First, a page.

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DOLMAN TRAVEL BOOK OF THE YEAR 2012 SHORT LIST ANNOUNCED
08.08.12
The 2012 Authors’ Club Dolman Travel Book of the Year short list was today confirmed as the following:

  • Harlem is Nowhere, by Sharifa Rhodes-Pitts (Granta)
  • Thin Paths; journeys in and around an Italian Village, by Julia Blackburn (Jonathan Cape)
  • To a Mountain in Tibet, by Colin Thubron (Vintage)
  • To the River: a Journey Beneath the Surface, by Olivia Laing (Canongate)
  • White Fever, by Jacek Hugo-Bader (Portobello)
  • Wild Coast, by John Gimlette (Profile Books)

Traditionally the Dolman Travel Book of the Year shortlist is limited to 5 entries, but this year there was an unresolvable dispute between two of the titles, and so it was agreed to feature an additional 6th. The full panel of 2012 judges include Tony Wheeler: Founder, Lonely Planet; Sarah Spankie: Deputy Editor,
CondeNast Traveller; Susie Dowdall: Books Editor, Daily Mail; Chris Moss: freelance travel literature reviewer; and Rachel Polonsky: Winner of 2011 Dolman Travel Book of the Year.
The winner will be announced on 5th September at an evening reception at Hatchards, 187 Piccadilly, London, W1J 9LE.
Chairman of the 2012 judging panel, and founder of Lonely Planet Tony Wheeler  said:

“This year’s Dolman Travel Book of the Year award is going to be a difficult choice. We have cities and countries, mountains and rivers, driving and walking, but probably most important we have judges with strong opinions on their personal favourites. So it could be strolling the streets of Harlem in New York or walking the
length of the River Ouse in England. Will it be driving to Siberia in a beat up old Soviet era car or exploring the mountain paths around an Italian village? Perhaps circumnavigating a holy mountain in Tibet or exploring the trio of Guyanas in South America? I look forward to finding out on 5 September.”

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The 2012 Authors’ Club Dolman Travel Book of the Year long list was today confirmed as the following:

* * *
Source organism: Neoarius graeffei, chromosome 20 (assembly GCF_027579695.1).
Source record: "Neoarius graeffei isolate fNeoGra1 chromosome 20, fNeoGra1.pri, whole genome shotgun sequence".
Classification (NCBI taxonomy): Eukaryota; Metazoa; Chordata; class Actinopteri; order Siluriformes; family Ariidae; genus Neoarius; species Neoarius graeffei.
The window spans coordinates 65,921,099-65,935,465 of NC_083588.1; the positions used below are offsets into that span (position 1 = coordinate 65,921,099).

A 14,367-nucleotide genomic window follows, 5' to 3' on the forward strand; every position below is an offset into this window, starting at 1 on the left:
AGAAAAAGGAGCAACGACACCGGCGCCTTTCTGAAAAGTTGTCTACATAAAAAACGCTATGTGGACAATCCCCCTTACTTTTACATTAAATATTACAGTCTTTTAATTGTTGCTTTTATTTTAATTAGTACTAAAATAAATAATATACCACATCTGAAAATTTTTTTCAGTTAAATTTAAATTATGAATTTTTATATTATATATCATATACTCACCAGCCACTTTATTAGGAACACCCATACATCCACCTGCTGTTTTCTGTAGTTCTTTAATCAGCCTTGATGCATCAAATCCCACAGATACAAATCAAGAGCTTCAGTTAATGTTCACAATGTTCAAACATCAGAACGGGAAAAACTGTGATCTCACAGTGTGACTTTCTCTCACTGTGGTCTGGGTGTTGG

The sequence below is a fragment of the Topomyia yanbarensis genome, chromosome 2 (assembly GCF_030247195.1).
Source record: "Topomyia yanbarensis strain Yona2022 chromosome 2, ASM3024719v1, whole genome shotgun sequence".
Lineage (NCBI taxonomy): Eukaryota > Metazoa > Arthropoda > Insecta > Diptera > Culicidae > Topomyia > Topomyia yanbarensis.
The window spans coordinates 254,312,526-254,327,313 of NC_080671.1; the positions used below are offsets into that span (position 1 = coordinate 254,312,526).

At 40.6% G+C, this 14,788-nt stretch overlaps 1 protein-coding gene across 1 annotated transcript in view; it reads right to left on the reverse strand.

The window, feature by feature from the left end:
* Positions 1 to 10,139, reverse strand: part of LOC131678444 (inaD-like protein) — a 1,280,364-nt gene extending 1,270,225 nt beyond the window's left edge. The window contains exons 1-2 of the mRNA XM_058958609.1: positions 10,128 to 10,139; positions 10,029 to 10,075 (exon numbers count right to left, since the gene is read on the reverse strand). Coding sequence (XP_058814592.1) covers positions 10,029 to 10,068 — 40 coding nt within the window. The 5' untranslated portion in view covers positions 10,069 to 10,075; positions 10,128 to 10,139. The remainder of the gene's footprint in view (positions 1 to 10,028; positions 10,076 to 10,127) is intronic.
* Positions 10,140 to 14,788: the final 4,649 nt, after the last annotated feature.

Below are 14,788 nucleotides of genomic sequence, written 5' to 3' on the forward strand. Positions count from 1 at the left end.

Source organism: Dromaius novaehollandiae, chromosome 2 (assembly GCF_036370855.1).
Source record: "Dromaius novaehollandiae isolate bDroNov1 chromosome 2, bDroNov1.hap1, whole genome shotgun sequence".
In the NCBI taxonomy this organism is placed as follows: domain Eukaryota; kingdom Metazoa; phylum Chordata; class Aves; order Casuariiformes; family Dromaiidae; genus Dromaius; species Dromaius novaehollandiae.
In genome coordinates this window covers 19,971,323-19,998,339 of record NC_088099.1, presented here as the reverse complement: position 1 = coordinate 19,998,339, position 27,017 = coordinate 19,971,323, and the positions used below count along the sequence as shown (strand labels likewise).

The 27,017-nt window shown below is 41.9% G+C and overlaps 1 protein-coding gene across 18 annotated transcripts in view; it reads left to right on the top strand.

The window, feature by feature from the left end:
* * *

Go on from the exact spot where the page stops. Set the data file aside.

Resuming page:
• Harlem is Nowhere, by Sharifa Rhodes-Pitts (Granta)
  • On Extinction, by Melanie Challenger (Granta)
  • Street Fight in Naples, by Peter Robb (Bloomsbury)
  • The Fetish Room: The Education of a Naturalist, by Redmond O’Hanlon (Profile)
  • Thin Paths: Journeys in and around an Italian Village, by Julia Blackburn (Jonathan Cape)
  • To a Mountain in Tibet, by Colin Thubron (Vintage)
  • To the River: A Journey Beneath the Surface, by Olivia Laing (Canongate)
  • White Fever, by Jacek Hugo-Bader (Portobello)
  • Wild Coast, by John Gimlette (Profile Books)

The 2012 Chairman of judges and founder of Lonely Planet, Tony Wheeler, commented: “We have produced a very interesting long list, with well known writers (Colin Thubron and Redmond O’Hanlon) and first timers, cities (New York’s Harlem and Naples) and country. Personally I’m pleased to see there are so many walking books (A Mountain in Tibet and Thin Paths) and that we’ve ventured into some little known (or little written about) corners of the world, Wild Coast is certainly introducing me to those three South American Guianas.”

The shortlist will be announced in early August and the award itself is taking place at Hatchards on 5th September 2012.

Judging panel 2012

  • Tony Wheeler, Founder, Lonely Planet guides
  • Sarah Spankie, Deputy Editor, Condé Nast Traveller
  • Chris Moss, freelance travel literature reviewer
  • Susie Dowdall, Books Editor, Daily Mail
  • Rachel Polonsky, Dolman Prize winner 2011

About the Dolman Travel Book of the Year Award

The Authors’ Club Dolman Travel Book of the Year Award is Britain’s only dedicated prize for serious travel literature. The £2500 prize was founded in 2006 by retired coroner and Authors’ Club member, William Dolman (left), after the Thomas Cook Award was abandoned by the tour operator after a run of 20 years. It is open to any travel writer whose book has been first published in Britain, and looks for works of literary merit that show excellence in the tradition of great travel writing, combining a personal journey with the discovery or recovery of places, landscapes or peoples to instil a sense of place, excitement and wonder in the reader.